From the CEO inbox: a correction and notes on Ohio notaries
In response to the March, 2014 Small Business Spotlight featuring Signature Closers mobile notary service:
My compliments on the Small Business Spotlight article "Notaries On Call" in the March issue. Notaries tend to fly
under the radar in the public perception; the story was helpful in underscoring their essential role in the in the mortgage lending process, and Mr. Fleming's efforts to provide his clients those with exemplary credentials.
However, a correction is in order.
Ohio notaries public are not "licensed" by the state, as stated in the story. Licenses are issued by a state-appointed board to physicians, dentists, pharmacists, nurses, accountants, architects, attorneys, and other professionals who have satisfactorily met established educational standards, passed a board-approved examination, and completed ongoing continuing education requirements to maintain their licensure.
Notaries public, rather, are "commissioned" as sworn officers of the state. They have statewide jurisdiction, and are under the aegis of the Secretary of State to protect the public by deterring fraud.
Unlike the rigorous path to earning a professional license, the only statutory requirements to become an Ohio notary are to be eighteen years of age and a permanent resident of the state, or a licensed attorney.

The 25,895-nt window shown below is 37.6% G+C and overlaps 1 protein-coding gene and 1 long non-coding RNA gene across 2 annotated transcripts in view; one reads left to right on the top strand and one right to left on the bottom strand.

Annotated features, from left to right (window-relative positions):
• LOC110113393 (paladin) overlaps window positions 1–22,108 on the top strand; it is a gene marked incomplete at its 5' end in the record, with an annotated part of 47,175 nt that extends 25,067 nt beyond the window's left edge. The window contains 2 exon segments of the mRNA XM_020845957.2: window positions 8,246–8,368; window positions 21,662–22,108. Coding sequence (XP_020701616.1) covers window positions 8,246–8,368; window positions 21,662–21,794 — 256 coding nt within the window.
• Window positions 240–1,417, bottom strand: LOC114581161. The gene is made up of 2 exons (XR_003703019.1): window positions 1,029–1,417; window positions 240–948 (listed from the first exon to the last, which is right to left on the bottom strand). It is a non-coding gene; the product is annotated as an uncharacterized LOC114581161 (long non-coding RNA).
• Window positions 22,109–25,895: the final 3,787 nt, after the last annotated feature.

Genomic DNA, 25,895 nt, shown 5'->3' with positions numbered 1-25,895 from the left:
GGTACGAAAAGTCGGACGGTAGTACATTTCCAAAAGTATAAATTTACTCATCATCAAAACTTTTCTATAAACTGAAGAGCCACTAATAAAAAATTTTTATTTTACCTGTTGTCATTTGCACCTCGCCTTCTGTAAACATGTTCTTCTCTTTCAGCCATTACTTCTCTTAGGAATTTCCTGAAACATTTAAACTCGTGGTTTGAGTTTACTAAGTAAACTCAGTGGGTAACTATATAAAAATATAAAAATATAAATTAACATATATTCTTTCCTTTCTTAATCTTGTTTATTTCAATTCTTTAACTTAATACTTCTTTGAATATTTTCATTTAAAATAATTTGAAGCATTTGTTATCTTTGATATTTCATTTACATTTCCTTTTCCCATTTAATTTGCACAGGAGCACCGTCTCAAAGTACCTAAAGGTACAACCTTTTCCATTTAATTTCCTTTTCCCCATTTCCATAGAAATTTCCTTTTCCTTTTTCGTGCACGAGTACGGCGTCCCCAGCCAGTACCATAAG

Importantly, there are no statewide requirements for examinations, background checks, or training in notarial procedures for one to receive a notary commission. Each Ohio county has its own criteria for notary applicants, which may include all, part, or none of the above. This lack of uniformity results in the commissioning of poorly-trained, incompetent, and even rogue notaries, who are thrust upon a trusting public by the thousands annually.
The majority of Ohio's 225,000 notaries do their best to uphold the centuries-old traditions of trust and integrity inherent to this honored office. But the reality is that our citizens and their important documents are at risk from an arcane commissioning system that continues to produce notaries who are ill-equipped to meet the 21st Century challenges of defending the public trust.
The current state system is in dire need of reform; we support statewide examinations, stronger background checks, and mandatory training for all notary applicants. Ohio residents deserve nothing less for this essential function.
Roger Rill, President
Ohio Society of Notaries, Columbus